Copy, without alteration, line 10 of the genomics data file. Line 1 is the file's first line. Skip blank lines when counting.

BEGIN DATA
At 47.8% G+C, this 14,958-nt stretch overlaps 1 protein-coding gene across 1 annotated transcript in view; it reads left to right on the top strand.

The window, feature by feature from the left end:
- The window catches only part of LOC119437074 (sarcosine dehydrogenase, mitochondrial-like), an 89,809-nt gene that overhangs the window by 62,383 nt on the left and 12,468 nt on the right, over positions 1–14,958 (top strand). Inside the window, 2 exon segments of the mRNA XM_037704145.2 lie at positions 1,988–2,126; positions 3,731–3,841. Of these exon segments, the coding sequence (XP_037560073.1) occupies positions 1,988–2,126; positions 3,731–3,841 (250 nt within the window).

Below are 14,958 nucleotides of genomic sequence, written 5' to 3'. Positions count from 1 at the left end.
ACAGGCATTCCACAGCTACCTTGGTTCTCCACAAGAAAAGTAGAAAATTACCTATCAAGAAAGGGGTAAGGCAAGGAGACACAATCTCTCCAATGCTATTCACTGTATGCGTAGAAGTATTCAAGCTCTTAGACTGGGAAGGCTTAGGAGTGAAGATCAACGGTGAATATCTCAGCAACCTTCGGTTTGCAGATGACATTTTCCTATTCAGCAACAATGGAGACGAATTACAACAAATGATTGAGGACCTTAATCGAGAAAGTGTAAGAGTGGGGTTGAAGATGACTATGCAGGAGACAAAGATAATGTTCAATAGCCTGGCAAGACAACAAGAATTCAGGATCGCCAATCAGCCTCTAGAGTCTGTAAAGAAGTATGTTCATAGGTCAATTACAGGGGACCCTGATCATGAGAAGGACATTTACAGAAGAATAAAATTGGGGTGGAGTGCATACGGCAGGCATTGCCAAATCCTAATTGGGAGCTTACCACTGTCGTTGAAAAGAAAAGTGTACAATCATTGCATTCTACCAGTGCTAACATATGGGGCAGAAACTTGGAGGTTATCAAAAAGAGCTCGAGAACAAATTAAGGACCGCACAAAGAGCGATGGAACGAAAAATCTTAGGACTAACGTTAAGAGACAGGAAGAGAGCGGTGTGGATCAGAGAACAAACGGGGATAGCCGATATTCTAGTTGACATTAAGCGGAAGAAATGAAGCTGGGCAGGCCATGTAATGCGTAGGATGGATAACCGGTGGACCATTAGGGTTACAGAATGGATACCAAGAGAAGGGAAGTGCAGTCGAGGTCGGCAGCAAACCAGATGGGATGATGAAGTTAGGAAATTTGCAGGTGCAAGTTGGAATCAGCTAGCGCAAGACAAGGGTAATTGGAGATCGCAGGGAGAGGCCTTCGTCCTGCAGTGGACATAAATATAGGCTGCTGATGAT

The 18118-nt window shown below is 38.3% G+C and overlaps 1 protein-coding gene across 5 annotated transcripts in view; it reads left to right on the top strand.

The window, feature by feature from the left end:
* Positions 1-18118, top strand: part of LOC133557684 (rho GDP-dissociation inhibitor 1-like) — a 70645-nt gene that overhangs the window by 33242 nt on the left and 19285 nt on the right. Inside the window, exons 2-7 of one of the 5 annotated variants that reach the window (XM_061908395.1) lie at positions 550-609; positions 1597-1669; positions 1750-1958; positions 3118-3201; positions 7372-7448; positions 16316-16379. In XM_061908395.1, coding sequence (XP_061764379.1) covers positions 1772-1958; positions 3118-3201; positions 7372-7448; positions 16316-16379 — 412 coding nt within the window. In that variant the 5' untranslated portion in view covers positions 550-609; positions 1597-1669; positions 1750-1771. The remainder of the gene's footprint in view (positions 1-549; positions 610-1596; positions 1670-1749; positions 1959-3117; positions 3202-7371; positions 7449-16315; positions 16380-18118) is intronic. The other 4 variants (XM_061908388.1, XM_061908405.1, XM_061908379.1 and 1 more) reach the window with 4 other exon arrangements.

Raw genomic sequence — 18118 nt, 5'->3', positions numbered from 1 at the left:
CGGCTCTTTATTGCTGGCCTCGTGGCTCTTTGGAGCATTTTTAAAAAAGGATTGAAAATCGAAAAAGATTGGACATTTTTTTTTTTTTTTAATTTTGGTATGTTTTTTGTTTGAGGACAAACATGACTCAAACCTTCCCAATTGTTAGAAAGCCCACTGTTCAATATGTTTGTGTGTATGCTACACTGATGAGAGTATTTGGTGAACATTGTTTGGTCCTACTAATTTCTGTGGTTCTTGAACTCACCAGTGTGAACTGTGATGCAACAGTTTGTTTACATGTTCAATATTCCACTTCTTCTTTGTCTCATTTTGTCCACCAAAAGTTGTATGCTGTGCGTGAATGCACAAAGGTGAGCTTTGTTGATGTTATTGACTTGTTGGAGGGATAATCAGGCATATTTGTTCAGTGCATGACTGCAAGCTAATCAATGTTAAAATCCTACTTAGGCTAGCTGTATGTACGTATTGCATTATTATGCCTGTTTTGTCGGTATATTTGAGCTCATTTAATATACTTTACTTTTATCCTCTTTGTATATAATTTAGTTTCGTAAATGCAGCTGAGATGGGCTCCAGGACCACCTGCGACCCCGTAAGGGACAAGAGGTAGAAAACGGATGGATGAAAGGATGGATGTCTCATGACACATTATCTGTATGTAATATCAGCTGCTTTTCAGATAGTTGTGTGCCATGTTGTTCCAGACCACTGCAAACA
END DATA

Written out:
CGGCTCTTTATTGCTGGCCTCGTGGCTCTTTGGAGCATTTTTAAAAAAGGATTGAAAATCGAAAAAGATTGGACATTTTTTTTTTTTTTTAATTTTGGTATGTTTTTTGTTTGAGGACAAACATGACTCAAACCTTCCCAATTGTTAGAAAGCCCACTGTTCAATATGTTTGTGTGTATGCTACACTGATGAGAGTATTTGGTGAACATTGTTTGGTCCTACTAATTTCTGTGGTTCTTGAACTCACCAGTGTGAACTGTGATGCAACAGTTTGTTTACATGTTCAATATTCCACTTCTTCTTTGTCTCATTTTGTCCACCAAAAGTTGTATGCTGTGCGTGAATGCACAAAGGTGAGCTTTGTTGATGTTATTGACTTGTTGGAGGGATAATCAGGCATATTTGTTCAGTGCATGACTGCAAGCTAATCAATGTTAAAATCCTACTTAGGCTAGCTGTATGTACGTATTGCATTATTATGCCTGTTTTGTCGGTATATTTGAGCTCATTTAATATACTTTACTTTTATCCTCTTTGTATATAATTTAGTTTCGTAAATGCAGCTGAGATGGGCTCCAGGACCACCTGCGACCCCGTAAGGGACAAGAGGTAGAAAACGGATGGATGAAAGGATGGATGTCTCATGACACATTATCTGTATGTAATATCAGCTGCTTTTCAGATAGTTGTGTGCCATGTTGTTCCAGACCACTGCAAACA